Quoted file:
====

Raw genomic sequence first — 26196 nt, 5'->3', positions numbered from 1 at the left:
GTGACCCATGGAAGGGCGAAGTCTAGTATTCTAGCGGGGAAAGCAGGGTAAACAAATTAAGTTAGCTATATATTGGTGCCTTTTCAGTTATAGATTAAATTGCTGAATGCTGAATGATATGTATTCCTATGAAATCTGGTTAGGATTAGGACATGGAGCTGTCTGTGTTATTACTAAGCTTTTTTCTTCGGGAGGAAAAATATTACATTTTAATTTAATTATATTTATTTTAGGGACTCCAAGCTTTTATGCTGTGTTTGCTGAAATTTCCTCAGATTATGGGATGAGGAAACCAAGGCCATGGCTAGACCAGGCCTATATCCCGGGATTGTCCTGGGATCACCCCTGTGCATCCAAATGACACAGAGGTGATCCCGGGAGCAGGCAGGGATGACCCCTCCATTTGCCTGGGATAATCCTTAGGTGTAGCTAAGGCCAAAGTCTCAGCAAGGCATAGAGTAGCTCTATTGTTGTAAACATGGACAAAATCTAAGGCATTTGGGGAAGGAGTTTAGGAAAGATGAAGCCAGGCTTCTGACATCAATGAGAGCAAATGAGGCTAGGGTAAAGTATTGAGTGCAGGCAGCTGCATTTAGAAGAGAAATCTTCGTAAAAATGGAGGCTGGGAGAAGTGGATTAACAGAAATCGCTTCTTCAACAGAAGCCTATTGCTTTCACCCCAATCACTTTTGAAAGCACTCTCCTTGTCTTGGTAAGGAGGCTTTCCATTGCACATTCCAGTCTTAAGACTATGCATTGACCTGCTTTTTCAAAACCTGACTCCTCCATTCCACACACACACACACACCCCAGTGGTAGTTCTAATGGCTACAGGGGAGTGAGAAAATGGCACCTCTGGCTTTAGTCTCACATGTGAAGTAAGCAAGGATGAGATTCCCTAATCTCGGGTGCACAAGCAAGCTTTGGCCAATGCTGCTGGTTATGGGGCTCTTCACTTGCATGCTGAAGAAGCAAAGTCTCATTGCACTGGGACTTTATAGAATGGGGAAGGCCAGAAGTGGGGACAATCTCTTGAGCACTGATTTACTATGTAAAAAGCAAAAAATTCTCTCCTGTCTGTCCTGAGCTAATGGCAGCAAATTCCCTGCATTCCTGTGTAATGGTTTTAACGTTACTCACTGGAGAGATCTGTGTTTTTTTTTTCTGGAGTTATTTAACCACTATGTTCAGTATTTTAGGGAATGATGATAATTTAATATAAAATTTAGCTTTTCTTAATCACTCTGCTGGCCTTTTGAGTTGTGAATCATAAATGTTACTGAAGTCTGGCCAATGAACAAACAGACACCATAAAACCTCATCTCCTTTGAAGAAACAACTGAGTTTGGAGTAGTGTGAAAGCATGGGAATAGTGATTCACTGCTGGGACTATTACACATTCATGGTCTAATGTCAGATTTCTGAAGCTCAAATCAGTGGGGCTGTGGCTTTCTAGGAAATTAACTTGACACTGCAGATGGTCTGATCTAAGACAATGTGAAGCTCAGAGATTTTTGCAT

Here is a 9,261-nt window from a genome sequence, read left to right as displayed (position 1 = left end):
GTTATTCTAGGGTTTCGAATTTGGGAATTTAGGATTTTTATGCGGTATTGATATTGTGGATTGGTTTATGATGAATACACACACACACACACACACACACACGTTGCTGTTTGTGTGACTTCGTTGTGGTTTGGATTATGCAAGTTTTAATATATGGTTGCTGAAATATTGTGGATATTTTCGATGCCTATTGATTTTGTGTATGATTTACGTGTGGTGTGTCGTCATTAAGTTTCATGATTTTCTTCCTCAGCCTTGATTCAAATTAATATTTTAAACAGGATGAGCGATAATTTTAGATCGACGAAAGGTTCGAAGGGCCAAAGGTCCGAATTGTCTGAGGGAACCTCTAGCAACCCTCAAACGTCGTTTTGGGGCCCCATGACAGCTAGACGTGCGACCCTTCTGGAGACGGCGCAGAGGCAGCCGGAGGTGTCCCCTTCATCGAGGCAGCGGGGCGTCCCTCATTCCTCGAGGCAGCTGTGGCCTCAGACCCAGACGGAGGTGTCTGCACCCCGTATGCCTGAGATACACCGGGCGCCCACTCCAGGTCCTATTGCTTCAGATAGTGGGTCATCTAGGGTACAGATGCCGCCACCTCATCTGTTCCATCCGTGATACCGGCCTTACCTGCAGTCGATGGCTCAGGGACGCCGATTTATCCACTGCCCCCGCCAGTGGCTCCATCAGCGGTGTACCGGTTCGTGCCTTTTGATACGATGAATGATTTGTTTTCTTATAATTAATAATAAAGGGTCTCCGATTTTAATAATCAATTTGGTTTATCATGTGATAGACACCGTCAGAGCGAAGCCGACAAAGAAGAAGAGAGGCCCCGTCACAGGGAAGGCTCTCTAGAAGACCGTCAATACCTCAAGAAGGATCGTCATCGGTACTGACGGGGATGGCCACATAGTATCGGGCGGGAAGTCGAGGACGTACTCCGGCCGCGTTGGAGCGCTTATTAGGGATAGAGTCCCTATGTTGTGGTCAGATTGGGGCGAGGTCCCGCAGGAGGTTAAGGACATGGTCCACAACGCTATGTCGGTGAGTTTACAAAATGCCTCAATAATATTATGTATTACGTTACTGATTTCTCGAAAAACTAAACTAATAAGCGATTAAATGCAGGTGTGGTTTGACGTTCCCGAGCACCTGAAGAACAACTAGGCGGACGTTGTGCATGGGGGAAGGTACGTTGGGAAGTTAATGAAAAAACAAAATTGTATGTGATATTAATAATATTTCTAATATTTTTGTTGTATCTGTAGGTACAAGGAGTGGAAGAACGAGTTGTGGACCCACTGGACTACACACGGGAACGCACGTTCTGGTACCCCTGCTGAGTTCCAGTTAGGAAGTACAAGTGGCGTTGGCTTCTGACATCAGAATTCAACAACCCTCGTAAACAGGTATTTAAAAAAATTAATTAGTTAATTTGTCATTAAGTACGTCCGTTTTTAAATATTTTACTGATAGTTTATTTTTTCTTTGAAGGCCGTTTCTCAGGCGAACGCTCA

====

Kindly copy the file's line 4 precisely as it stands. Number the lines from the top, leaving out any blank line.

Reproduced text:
GTTATTCTAGGGTTTCGAATTTGGGAATTTAGGATTTTTATGCGGTATTGATATTGTGGATTGGTTTATGATGAATACACACACACACACACACACACACACGTTGCTGTTTGTGTGACTTCGTTGTGGTTTGGATTATGCAAGTTTTAATATATGGTTGCTGAAATATTGTGGATATTTTCGATGCCTATTGATTTTGTGTATGATTTACGTGTGGTGTGTCGTCATTAAGTTTCATGATTTTCTTCCTCAGCCTTGATTCAAATTAATATTTTAAACAGGATGAGCGATAATTTTAGATCGACGAAAGGTTCGAAGGGCCAAAGGTCCGAATTGTCTGAGGGAACCTCTAGCAACCCTCAAACGTCGTTTTGGGGCCCCATGACAGCTAGACGTGCGACCCTTCTGGAGACGGCGCAGAGGCAGCCGGAGGTGTCCCCTTCATCGAGGCAGCGGGGCGTCCCTCATTCCTCGAGGCAGCTGTGGCCTCAGACCCAGACGGAGGTGTCTGCACCCCGTATGCCTGAGATACACCGGGCGCCCACTCCAGGTCCTATTGCTTCAGATAGTGGGTCATCTAGGGTACAGATGCCGCCACCTCATCTGTTCCATCCGTGATACCGGCCTTACCTGCAGTCGATGGCTCAGGGACGCCGATTTATCCACTGCCCCCGCCAGTGGCTCCATCAGCGGTGTACCGGTTCGTGCCTTTTGATACGATGAATGATTTGTTTTCTTATAATTAATAATAAAGGGTCTCCGATTTTAATAATCAATTTGGTTTATCATGTGATAGACACCGTCAGAGCGAAGCCGACAAAGAAGAAGAGAGGCCCCGTCACAGGGAAGGCTCTCTAGAAGACCGTCAATACCTCAAGAAGGATCGTCATCGGTACTGACGGGGATGGCCACATAGTATCGGGCGGGAAGTCGAGGACGTACTCCGGCCGCGTTGGAGCGCTTATTAGGGATAGAGTCCCTATGTTGTGGTCAGATTGGGGCGAGGTCCCGCAGGAGGTTAAGGACATGGTCCACAACGCTATGTCGGTGAGTTTACAAAATGCCTCAATAATATTATGTATTACGTTACTGATTTCTCGAAAAACTAAACTAATAAGCGATTAAATGCAGGTGTGGTTTGACGTTCCCGAGCACCTGAAGAACAACTAGGCGGACGTTGTGCATGGGGGAAGGTACGTTGGGAAGTTAATGAAAAAACAAAATTGTATGTGATATTAATAATATTTCTAATATTTTTGTTGTATCTGTAGGTACAAGGAGTGGAAGAACGAGTTGTGGACCCACTGGACTACACACGGGAACGCACGTTCTGGTACCCCTGCTGAGTTCCAGTTAGGAAGTACAAGTGGCGTTGGCTTCTGACATCAGAATTCAACAACCCTCGTAAACAGGTATTTAAAAAAATTAATTAGTTAATTTGTCATTAAGTACGTCCGTTTTTAAATATTTTACTGATAGTTTATTTTTTCTTTGAAGGCCGTTTCTCAGGCGAACGCTCA